What You Need To Know About U.S. President Joe Biden’s Trip To The Middle East
Plus: Putin to meet with Iran and Turkey, Arabs believe economy is weak under democracy, Saudi dissident killed in Lebanon, ISIS leader in Syria killed in a drone strike, and much more.
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Before diving into the news, take some minutes to read my latest article on Deutsche Welle about how Lebanon’s dollarization of university tuition worsens students’ lives.
By charging students tuition fees in U.S. dollars instead of the local currency, access to higher education in Lebanon is in peril. But universities say it is their only way to survive amid a worsening economic crisis.
U.S. President Joe Biden lands in the Middle East: what you need to know
Joe Biden arrived yesterday, July 13, in Israel, marking his first trip to the Middle East as U.S. President.
He will spend two days in Israel on talks with Israeli leaders, including Lapid and former Prime Minister Benjamin Netanyahu, before meeting Palestinian Authority (P.A.) President Mahmoud Abbas on Friday in the occupied West Bank.
He will then take an unprecedented direct flight from Israel to Jeddah, Saudi Arabia – as the kingdom does not recognize Israel’s existence – for talks with Saudi officials and to attend a summit of Gulf allies.
The announcement of Biden’s visit to Saudi Arabia sparked criticism. Despite his campaign pledge to make Saudi Arabia a “pariah” state, he would end up engaging with the country.
In an op-ed published on The Washington Post, Biden said this trip comes at a vital time for the region and will advance important American interests.
Biden said that oil was not the primary reason for his visit to Saudi Arabia. However, his visit to Jeddah will aim to secure energy resources, such as the need to increase oil supply and mitigate the impact on global supplies of Russia’s war in Ukraine.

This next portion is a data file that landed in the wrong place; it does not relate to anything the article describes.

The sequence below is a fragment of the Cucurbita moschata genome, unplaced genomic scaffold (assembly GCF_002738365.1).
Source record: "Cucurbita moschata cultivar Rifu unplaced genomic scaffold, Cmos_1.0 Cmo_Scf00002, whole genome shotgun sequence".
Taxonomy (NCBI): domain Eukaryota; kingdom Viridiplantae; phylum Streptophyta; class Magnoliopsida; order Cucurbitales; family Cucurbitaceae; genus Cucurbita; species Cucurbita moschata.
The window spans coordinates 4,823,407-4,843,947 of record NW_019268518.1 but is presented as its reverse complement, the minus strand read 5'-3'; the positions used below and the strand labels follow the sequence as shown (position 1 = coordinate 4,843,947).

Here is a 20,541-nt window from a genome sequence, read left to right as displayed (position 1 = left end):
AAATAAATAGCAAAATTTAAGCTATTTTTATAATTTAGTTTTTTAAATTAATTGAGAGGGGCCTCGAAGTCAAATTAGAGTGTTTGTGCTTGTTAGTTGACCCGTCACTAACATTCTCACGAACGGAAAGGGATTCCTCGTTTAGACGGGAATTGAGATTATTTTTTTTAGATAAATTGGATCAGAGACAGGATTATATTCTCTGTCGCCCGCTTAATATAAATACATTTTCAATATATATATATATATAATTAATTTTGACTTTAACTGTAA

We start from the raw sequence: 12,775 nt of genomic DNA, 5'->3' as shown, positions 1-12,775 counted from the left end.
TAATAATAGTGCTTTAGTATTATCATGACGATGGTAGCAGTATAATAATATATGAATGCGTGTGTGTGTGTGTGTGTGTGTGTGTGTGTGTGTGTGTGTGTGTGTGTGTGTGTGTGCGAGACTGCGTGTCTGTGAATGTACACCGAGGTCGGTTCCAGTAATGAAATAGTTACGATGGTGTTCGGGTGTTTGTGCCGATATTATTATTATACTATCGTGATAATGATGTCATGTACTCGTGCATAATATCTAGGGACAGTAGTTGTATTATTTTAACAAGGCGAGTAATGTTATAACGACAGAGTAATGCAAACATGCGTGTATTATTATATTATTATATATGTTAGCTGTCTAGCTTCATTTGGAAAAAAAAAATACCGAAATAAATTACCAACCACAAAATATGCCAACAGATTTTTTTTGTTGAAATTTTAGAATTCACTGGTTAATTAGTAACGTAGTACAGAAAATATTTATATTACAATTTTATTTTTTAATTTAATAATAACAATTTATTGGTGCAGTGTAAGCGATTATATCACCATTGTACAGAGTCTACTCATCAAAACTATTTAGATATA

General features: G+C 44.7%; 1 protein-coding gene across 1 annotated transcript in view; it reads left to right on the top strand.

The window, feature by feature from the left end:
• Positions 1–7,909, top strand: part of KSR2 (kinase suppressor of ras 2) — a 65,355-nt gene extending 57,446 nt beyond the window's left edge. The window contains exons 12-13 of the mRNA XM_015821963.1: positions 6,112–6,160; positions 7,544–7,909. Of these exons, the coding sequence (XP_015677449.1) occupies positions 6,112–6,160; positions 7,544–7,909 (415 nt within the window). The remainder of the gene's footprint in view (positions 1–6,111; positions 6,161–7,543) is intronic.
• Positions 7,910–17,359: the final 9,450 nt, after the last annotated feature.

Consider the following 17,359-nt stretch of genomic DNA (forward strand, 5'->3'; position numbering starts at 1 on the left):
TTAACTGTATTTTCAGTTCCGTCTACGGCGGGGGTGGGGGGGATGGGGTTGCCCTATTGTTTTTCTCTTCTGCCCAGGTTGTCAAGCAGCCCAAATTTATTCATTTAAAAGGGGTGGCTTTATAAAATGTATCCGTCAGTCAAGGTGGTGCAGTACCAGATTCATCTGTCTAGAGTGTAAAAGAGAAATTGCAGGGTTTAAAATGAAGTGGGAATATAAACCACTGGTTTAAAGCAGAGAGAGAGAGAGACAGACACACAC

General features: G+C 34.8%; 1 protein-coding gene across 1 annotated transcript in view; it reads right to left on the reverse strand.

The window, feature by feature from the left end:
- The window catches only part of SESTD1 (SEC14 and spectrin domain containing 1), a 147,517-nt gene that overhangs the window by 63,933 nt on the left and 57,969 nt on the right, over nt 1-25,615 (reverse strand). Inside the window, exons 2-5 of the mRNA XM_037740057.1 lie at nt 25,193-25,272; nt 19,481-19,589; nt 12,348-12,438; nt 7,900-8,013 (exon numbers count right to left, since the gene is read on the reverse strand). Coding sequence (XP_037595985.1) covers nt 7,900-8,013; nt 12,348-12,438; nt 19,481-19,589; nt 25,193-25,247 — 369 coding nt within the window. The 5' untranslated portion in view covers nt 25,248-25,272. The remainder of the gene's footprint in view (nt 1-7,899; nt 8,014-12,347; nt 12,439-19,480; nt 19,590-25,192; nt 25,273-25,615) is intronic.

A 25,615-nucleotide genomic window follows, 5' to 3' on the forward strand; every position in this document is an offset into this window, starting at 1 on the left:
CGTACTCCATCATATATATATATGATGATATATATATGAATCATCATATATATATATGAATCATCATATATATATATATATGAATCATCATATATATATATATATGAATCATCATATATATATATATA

Under former U.S. President Donald Trump, Israel normalized relations with the United Arab Emirates (UAE) through the Abraham Accords. While Saudi Arabia and Israel will not announce any formal diplomatic ties during Biden’s trip, other incremental steps could be taken.
Iran is expected to be on Biden’s political agenda of talks with both Israel and Saudi Arabia officials.
A key question will be how to prevent Iran from developing a nuclear weapon. Biden hopes to rejuvenate the nuclear deal reached by President Barack Obama in 2015 but then abandoned by Trump in 2018.
Putin set to visit Iran next week
Russian President Vladimir Putin will visit Iran next week, the Kremlin said Tuesday, July 12, a day after the U.S. warned that Tehran could provide Moscow with drones for its action in Ukraine.
During a trip to Tehran next Tuesday, Putin will attend a trilateral meeting with the leaders of Iran and Turkey, the so-called Astana format of meetings for Syria-related talks.
Putin’s visit to Iran will follow U.S. President Joe Biden’s trip to Israel and Saudi Arabia this week.
Boosting economic ties between Iran and Russia will be the main priority of Putin’s visit to Tehran next week.
U.S. and European sanctions on Russia over its invasion of Ukraine have made Moscow need economic cooperation with Iran more than ever.
The White House said Monday, July 11, that it believes Russia is turning to Iran to provide it with “hundreds” of drones, including those capable of carrying weapons, for use in Ukraine.
Iranian Foreign Minister spokesman Nasser Kanaani did not deny the U.S. claim in comments on Tuesday.
Arabs believe economy is weak under democracy
Nearly 23,000 people were interviewed across nine countries and the Palestinian territories for BBC News Arabic by the Arab Barometer network.
Across most of the surveyed countries, more than half of respondents, on average, agree with the statement that the economy is weak under a democratic system.